Failing Relationship? Take Some Neurochemicals!
The one day of the year dreaded by the many people in, out of, and between relationships has come and passed. Being a huge neuroscience nerd, I spent much of February 14th searching for articles and scholarly papers about the neuroscience of love, sex, attraction, friend zones, what have you. But nothing really blew me away. In my third year of studying neuroscience, I have a relatively extensive knowledge of the brain. I certainly have heard all about neurochemicals being released during sex, when you’re constantly thinking (to the point of obsessing) about that special someone, and even when you just look at a photograph of them. And sure, it’s cool the first five times you read about how fascinating oxytocin and serotonin are. But I’m over hearing it.
And then I thought about long-term relationships that reach the point of boredom. We all understand the ‘honeymoon phase’ of a relationship—we all have felt those butterflies in our stomachs and remember constantly thinking of our crush *ahem* Ryan Gosling *ahem*. But only those in the very committed long-term relationships understand what happens after this phase (which generally lasts for two years, believe it or not). You get comfortable together; certain boundaries that are present in the ‘honeymoon phase’ are crossed and you’re both fine with it. You accept that those butterflies got tired of flapping their wings and they’re ready to settle down at the bottom of your stomach while you settle down with your sweetheart. So how can we rekindle these relationships that have slowed down?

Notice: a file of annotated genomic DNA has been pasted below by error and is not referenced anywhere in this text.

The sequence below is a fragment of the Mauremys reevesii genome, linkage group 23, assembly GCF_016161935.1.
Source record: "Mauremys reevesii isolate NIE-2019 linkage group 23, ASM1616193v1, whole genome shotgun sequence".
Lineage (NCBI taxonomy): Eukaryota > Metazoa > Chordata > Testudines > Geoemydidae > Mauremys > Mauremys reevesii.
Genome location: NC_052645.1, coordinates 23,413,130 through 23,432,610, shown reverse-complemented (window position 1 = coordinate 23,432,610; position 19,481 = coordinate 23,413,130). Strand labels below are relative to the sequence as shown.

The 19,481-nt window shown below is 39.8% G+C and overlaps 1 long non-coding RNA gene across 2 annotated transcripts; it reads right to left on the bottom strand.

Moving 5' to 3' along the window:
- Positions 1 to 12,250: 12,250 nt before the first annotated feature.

Here comes the good stuff guys- no more mushy gushy relationship business; we are now approaching neuroscience territory—neuroenhancement of love. Huh? Yeah, that’s right, researchers have been trying to figure out ways to salvage a failing relationship or marriage by playing with your brain chemicals.
Some of these are expected. For example, increasing pheromones or testosterone in both men and women also increases sexual desire, activity, and satisfaction. An increase in oxytocin may ‘reinforce pair bonds by giving the right drugs to subjects while they are in close contact with their partner.’ Yet there are some that will most likely produce controversy. Entactogen drugs encourage sociability, emotional connections and openness, and a decrease in anxiety. What are entactogens, you ask? An example: ecstasy (MDMA). Considering the stigma that ecstasy has attained, it seems unlikely to me that this will ever be an option for the forborne lovers. Another interesting prospect is corticotropin-releasing hormone (CRH). Studies have found that ‘upregulating the CRH receptor may promote partner attachment.’ But this one seemingly works by increasing fears of separation and being alone, so it has some pretty negative psychological side effects, such as depression and anxiety.
I think it’s important to assess the neuroethics of this whole shebang. Sure, committed companionship is important. But should we be playing around with our brain chemicals because we aren’t giving off or receiving the kind of emotional response we’re looking for in a relationship?